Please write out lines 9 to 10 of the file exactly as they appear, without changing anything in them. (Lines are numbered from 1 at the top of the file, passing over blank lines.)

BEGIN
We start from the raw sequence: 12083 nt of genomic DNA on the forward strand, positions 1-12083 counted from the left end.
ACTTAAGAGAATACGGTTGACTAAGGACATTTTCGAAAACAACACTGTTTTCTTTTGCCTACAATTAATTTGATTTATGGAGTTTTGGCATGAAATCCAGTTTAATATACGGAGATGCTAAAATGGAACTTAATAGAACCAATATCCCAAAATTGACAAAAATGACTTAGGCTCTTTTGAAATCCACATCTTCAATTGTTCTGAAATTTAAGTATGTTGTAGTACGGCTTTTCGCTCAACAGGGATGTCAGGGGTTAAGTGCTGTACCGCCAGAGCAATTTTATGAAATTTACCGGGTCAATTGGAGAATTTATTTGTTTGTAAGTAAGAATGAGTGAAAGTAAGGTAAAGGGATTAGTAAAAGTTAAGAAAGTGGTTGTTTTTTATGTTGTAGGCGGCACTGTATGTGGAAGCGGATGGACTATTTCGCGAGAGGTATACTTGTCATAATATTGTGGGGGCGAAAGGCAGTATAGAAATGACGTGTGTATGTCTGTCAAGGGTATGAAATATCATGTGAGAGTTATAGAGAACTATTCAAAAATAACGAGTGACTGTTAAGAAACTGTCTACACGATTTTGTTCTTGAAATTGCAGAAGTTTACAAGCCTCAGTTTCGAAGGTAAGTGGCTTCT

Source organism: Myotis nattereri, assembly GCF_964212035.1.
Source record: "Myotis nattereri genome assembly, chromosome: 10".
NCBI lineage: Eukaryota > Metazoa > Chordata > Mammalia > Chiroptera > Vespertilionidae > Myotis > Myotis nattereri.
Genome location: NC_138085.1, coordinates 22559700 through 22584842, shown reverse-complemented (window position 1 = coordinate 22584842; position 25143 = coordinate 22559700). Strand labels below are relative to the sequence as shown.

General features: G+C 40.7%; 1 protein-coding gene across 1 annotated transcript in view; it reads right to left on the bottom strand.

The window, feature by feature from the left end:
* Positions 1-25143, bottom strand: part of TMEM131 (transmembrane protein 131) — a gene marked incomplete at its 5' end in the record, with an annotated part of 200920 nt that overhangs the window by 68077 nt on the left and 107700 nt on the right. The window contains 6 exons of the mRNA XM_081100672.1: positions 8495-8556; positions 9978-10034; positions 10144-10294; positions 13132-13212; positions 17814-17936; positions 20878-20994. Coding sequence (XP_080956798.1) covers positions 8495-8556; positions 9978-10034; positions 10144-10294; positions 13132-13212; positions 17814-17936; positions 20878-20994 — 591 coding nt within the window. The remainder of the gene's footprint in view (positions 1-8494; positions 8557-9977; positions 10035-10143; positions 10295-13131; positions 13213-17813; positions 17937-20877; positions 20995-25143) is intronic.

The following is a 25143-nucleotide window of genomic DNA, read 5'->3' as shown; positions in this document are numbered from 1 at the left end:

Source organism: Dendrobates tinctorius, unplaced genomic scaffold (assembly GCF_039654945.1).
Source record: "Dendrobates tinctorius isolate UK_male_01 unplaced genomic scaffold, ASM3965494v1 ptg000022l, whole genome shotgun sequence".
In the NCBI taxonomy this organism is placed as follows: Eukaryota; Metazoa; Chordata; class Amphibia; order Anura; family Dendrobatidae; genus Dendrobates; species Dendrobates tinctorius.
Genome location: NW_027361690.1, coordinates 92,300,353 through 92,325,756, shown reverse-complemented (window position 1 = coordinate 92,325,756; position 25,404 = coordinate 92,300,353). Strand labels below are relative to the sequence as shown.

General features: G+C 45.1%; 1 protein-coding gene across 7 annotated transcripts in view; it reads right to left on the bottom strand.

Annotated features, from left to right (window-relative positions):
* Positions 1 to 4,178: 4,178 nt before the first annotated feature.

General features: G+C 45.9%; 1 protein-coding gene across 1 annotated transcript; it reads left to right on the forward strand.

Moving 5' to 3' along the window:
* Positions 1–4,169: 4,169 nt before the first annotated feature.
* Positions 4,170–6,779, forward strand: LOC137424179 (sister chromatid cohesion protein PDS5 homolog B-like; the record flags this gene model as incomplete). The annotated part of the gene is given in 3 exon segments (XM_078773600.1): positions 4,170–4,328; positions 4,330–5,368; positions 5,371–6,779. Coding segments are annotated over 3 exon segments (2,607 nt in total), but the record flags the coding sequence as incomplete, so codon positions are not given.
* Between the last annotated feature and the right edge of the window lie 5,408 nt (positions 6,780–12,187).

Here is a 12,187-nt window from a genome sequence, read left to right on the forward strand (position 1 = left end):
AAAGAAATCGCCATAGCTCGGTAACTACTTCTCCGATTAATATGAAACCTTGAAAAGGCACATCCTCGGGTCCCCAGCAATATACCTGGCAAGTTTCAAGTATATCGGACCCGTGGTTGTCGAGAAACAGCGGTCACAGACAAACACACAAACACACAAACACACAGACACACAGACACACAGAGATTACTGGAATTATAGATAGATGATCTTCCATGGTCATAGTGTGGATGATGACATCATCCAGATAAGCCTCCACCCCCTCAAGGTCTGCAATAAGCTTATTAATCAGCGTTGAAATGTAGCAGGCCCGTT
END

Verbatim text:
* Positions 1-25143, bottom strand: part of TMEM131 (transmembrane protein 131) — a gene marked incomplete at its 5' end in the record, with an annotated part of 200920 nt that overhangs the window by 68077 nt on the left and 107700 nt on the right. The window contains 6 exons of the mRNA XM_081100672.1: positions 8495-8556; positions 9978-10034; positions 10144-10294; positions 13132-13212; positions 17814-17936; positions 20878-20994. Coding sequence (XP_080956798.1) covers positions 8495-8556; positions 9978-10034; positions 10144-10294; positions 13132-13212; positions 17814-17936; positions 20878-20994 — 591 coding nt within the window. The remainder of the gene's footprint in view (positions 1-8494; positions 8557-9977; positions 10035-10143; positions 10295-13131; positions 13213-17813; positions 17937-20877; positions 20995-25143) is intronic.

The following is a 25143-nucleotide window of genomic DNA, read 5'->3' as shown; positions in this document are numbered from 1 at the left end: